COVID-19 made this a most unusual Thanksgiving, mostly due to the fact that we, as a nation, were in a virtual lockdown, largely self-imposed; although, in some states, notably New York and California, mandated by overzealous governors and mayors, who, for reasons known only to them, ignored their own rules.
For personal reasons, we were constrained to hosting three people from our neighborhood, two of whom we barely knew. In preparation for the “sit down,” I began to mentally explore the various ways I could keep us all safe from the dreaded “China virus.” My initial thought was to have everyone wear a mask. I even considered labeling each mask with the individual names of our guests. Nah. That’s too insulting. I settled instead for making a little sign that I placed in front of an array of alcoholic beverages and glasses, which read: “Welcome to the first (and hopefully the last) COVID-19 Thanksgiving. Please take a glass and get a death grip on it. Do NOT relinquish it! We apologize for any inconvenience this may cause. We’re just trying to keep you safe.”
Next, I opened up our expandable dining room table and inserted the two extra leaves. Normally, doing this would have increased the seating capacity to approximately twelve. However, we were only five, so that would leave lots of safe space between all of us. I placed a chair at each end for Becky and me, one chair in the middle of one of the sides (for our single friend), and two chairs close to one another on the opposite side for our married couple. Social distancing by design. Perfect.
The reality turned out to be more like this. As each guest entered, I stuck out my elbow and we all bumped elbows (rather than shaking hands). We poured ourselves drinks, and everyone stood around the kitchen island, yapping away like survivors on a desert island, while I scrambled around madly preparing dinner. We eventually migrated to the dining room, where each guest settled into his or her appointed chair.
A word about dinner: Timing it all should have been a piece of cake (actually, Becky baked an apple pie). I would put the bird in the oven at 11:00 a.m. (dinner was scheduled for 2:30 p.m.) The turkey would cook for two hours and forty-five minutes; I’d take it out and let it cool before I carved it; and while it cooled, I’d put the candied sweet potatoes, green bean casserole, and stuffing in the oven to cook; then, 45 minutes or so later we’d eat. It was masterful plan. All that was left for me to do was carve the bird, and then we’d eat. Not so fast! In our house, a sharp knife is something we’ve only dreamed about purchasing for more than a dozen years. Put simply, due to our endless procrastination, we don’t own one decent piece of cutlery. So, I basically “tore” the turkey, rather than carving it, a process that consumed more time than I could have imagined.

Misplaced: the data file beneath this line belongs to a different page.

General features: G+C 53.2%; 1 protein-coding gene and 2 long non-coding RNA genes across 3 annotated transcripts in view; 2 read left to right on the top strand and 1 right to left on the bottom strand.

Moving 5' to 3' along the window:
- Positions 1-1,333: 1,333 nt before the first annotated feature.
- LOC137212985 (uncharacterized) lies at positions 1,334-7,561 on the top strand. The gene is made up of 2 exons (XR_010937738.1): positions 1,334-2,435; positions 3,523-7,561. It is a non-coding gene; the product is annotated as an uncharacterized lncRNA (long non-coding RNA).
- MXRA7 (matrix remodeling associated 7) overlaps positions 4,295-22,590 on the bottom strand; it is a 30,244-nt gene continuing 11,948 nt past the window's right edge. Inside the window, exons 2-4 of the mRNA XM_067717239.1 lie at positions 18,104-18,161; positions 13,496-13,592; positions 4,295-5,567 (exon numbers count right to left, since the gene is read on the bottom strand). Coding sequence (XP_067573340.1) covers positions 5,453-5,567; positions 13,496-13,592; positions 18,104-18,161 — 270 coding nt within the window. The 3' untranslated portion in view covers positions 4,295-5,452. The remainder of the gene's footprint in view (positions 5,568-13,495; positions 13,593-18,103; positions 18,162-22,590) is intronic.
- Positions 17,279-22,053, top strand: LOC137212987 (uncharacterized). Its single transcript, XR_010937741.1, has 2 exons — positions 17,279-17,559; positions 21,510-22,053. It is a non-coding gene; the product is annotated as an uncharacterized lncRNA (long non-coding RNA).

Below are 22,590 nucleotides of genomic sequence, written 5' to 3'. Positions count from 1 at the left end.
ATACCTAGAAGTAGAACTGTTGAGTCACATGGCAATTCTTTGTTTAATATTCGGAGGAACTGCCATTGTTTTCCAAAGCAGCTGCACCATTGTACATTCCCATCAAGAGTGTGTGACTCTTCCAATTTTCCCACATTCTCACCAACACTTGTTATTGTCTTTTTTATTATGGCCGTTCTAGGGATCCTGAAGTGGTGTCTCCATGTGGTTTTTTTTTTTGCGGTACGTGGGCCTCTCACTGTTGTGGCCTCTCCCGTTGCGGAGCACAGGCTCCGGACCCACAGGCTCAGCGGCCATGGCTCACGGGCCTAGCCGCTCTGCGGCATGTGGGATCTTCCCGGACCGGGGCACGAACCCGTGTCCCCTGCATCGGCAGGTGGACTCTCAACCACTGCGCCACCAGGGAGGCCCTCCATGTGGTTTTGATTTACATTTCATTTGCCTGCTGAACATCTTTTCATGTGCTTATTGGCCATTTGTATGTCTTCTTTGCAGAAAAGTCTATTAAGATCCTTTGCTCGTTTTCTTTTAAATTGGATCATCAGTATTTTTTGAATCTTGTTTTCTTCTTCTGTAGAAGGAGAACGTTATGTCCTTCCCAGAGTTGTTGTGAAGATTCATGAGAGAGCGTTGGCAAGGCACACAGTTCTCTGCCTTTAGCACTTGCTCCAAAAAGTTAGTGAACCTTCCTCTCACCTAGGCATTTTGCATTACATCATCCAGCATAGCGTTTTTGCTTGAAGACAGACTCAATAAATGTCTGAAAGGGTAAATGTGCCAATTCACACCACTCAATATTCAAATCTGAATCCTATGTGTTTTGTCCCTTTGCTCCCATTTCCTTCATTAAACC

Suffice it to say that we ended up eating an hour and a half later than planned; Becky forgot to prepare her “special” crescent rolls, and I forgot to serve the two plates of cranberry sauce. However, our three guests had brought, collectively, two bottles of wine, a second apple pie, and five pints of ice cream, so, thanks to them, dinner was a smashing success.
The moral of the story is quite simple: When you plan a Thanksgiving dinner for five, allow enough time to prepare a meal for twelve, buy enough food for six, and forget about the rest of the details—they’ll take care of themselves. I guarantee you’ll have the best Thanksgiving you ever had. That’s what we did!
Next stop—Christmas! Happy holiday everyone.